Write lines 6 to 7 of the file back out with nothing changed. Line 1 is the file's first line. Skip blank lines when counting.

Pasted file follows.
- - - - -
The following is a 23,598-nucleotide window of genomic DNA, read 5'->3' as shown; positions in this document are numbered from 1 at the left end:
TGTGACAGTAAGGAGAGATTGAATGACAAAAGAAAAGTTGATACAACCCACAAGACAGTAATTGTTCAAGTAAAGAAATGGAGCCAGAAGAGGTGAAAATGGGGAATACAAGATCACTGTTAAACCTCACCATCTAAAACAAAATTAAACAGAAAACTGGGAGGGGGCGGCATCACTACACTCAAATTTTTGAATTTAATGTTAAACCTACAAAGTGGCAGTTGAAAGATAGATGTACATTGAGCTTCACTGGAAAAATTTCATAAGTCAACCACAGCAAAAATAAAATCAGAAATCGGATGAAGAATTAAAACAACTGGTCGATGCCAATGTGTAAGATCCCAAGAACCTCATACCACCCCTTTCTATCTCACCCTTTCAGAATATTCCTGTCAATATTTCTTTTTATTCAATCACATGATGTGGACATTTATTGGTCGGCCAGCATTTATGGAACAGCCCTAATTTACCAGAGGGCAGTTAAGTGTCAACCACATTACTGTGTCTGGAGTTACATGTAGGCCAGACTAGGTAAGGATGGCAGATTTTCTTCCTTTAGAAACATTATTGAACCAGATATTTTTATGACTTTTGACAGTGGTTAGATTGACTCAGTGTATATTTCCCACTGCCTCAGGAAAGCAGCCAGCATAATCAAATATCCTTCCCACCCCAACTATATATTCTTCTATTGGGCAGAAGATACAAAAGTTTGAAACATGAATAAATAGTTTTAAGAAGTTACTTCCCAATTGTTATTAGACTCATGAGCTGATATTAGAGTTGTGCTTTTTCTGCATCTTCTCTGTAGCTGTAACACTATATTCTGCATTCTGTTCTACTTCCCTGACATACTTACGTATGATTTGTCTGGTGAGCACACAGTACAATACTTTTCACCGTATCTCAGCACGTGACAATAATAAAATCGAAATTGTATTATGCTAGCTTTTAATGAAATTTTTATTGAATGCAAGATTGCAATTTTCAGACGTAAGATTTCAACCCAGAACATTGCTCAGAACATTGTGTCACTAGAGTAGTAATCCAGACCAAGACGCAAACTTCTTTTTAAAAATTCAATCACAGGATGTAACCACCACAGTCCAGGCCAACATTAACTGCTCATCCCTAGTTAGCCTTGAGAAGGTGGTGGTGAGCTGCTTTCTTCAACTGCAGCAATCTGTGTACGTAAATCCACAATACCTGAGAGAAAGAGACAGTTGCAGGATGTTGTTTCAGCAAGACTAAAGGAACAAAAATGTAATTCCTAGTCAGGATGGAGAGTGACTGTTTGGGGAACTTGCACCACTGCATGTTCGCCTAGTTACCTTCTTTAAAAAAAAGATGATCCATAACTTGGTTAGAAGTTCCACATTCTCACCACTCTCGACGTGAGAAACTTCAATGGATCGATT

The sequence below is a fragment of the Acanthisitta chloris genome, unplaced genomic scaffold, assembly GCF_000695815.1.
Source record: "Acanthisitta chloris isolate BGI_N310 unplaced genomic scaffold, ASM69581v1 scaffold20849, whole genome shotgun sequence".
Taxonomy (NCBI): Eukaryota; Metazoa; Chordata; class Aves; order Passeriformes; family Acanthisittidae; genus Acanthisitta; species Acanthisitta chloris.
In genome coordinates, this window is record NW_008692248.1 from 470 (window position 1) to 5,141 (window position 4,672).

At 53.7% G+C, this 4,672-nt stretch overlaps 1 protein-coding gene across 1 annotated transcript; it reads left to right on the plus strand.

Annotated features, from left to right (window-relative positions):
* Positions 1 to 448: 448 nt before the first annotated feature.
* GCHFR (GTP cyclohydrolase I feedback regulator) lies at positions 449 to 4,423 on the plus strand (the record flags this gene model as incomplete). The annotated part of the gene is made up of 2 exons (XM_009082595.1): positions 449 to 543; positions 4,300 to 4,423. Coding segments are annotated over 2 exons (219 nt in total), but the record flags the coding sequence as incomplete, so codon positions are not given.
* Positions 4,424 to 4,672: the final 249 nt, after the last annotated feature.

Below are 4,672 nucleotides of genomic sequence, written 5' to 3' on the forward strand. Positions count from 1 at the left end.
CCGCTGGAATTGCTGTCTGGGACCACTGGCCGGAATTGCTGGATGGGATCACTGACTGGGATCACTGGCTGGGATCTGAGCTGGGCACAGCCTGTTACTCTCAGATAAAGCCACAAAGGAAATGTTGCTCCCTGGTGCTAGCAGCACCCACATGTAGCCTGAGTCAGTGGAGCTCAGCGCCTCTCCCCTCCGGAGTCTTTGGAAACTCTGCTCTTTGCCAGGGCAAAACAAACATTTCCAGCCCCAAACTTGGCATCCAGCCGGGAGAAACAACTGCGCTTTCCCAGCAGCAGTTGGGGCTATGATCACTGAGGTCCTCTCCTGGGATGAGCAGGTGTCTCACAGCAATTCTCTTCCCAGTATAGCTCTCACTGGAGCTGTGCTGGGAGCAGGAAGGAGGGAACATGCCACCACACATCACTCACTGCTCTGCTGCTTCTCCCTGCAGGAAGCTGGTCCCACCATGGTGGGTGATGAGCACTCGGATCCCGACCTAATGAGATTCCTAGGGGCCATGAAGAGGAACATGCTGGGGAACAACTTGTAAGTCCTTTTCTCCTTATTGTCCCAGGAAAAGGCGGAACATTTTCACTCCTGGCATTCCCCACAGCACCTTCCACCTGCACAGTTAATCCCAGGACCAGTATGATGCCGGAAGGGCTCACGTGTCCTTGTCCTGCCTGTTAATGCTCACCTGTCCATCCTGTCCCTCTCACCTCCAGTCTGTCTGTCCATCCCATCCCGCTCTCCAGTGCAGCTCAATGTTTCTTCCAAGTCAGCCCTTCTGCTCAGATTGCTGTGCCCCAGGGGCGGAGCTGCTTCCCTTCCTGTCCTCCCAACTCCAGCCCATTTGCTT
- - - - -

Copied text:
In genome coordinates, this window is record NW_008692248.1 from 470 (window position 1) to 5,141 (window position 4,672).

At 53.7% G+C, this 4,672-nt stretch overlaps 1 protein-coding gene across 1 annotated transcript; it reads left to right on the plus strand.